Despite a remarkable increase in the depth of our understanding and management of breast cancer in the past 50 years, the disease is still a major public health problem worldwide and poses significant challenges. The palpability of breast tumors has facilitated diagnosis and documentation since ancient times. The earliest descriptions of breast cancer date back to around 3500 BC. For centuries to follow, theories by Hippocrates (460 BC) and Galen (200 AD), attributing the cause of breast cancer to an “excess of black bile” and treatment options including the use of opium and castor oil, prevailed. Surgical resection was introduced in the 18th century. With the advent of modern medicine, we have come a long way. Yet, at present, breast cancer is the second most common cancer (after lung cancer) in the two sexes combined, and the most common one in women globally, affecting 1 in 7 women (not to forget that men are not spared either). Despite the awareness about this cancer type increasing each day, going by the global statistics, we can safely say that the pink ribbon is here to stay. So, let us take a more detailed look at breast cancer to understand where we presently stand.

What Causes Breast Cancer?

Breast cancer, like other cancers, is a multifactorial disease caused by an interaction between an environmental factor and a genetically susceptible host.

Normal cells undergo programmed cell death when they are no longer needed. Until then, they are protected by several protein clusters and pathways, like the PI3K/AKT pathway and the RAS/MEK/ERK pathway. Sometimes the genes along these pathways are mutated, leading to continuous cell proliferation and cancer. Also, mutation in the gene that encodes the PTEN protein that normally turns off the PI3K/AKT pathway can lead to cancer.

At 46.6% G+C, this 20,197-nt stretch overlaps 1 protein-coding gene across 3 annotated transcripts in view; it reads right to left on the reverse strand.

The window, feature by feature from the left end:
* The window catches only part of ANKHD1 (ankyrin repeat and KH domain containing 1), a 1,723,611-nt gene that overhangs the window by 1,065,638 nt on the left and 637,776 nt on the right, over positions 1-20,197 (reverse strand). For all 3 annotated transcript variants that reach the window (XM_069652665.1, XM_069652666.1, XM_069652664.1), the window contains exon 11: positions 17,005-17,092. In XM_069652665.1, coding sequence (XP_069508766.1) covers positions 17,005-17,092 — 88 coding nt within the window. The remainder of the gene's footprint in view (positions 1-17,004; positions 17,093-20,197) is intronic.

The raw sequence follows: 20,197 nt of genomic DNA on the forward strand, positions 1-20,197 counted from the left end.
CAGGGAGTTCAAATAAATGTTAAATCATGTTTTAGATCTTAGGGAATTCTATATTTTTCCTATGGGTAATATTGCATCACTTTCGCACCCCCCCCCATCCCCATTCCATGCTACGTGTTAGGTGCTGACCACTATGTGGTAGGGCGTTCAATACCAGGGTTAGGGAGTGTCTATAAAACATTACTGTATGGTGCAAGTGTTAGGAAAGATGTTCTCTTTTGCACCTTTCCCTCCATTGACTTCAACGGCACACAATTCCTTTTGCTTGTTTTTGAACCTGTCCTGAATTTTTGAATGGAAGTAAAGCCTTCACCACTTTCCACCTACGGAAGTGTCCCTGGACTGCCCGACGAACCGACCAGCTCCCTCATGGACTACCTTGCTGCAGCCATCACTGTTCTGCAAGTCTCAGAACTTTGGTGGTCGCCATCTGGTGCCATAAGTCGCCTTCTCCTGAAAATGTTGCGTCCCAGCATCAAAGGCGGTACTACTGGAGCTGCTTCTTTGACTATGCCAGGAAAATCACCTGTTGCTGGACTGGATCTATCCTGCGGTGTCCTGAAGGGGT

An important aspect is that of hereditary breast-ovarian cancer syndrome, a familial tendency to develop these two cancers. The most common of these are related to the BRCA (BRCA1 and BRCA2) mutations, which confer a lifetime risk of breast cancer of 60-85%. These mutations can be inherited or occur after birth.

Mutations that can lead to breast cancer have been experimentally linked to estrogen exposure. Also, the loss of GATA-3, a transcription factor which directly controls the expression of estrogen receptor (ER) and other genes related to epithelial differentiation, leads to loss of cell differentiation and poor prognosis.

The risk factors are diverse, including lifestyle (e.g., consumption of alcohol, high-fat diet, tobacco, sitting for prolonged periods, late childbirth, exposure to radiation and some chemicals, etc.), genetics, and some other medical conditions.

Are there Different Types of Breast Cancer?

Well, breast cancer can be categorized based on multiple factors, viz. histopathology, grade, stage, receptors status. These classifications greatly influence the prognosis.

Histopathology – Based on its tissue type, breast cancer can be classified into ductal or lobular carcinoma, and carcinoma in situ or invasive carcinoma.

Grade – Considering that cancer cells increasingly lose differentiation that is required for normal functioning, they can be categorized as low-grade (well-differentiated), intermediate-grade (moderately differentiated), and high-grade (poorly differentiated).

Stage – This is determined based on the TNM staging system (size of tumor, whether it has spread to the lymph nodes, and whether it has metastasized) –

 Stage 0: precancerous or marker condition.

 Stages 1-3: within the breast or lymph nodes.

 Stage 4: metastatic cancer.

Receptor Status – The presence or absence of some hormone receptors on the surface, cytoplasm or nucleus of the breast cancer cells have consequence for the prognosis, viz. estrogen (ER), progesterone (PR), and human epidermal growth factor (HER2). The cancer type that lacks all three are called triple negative breast cancer (TNBC).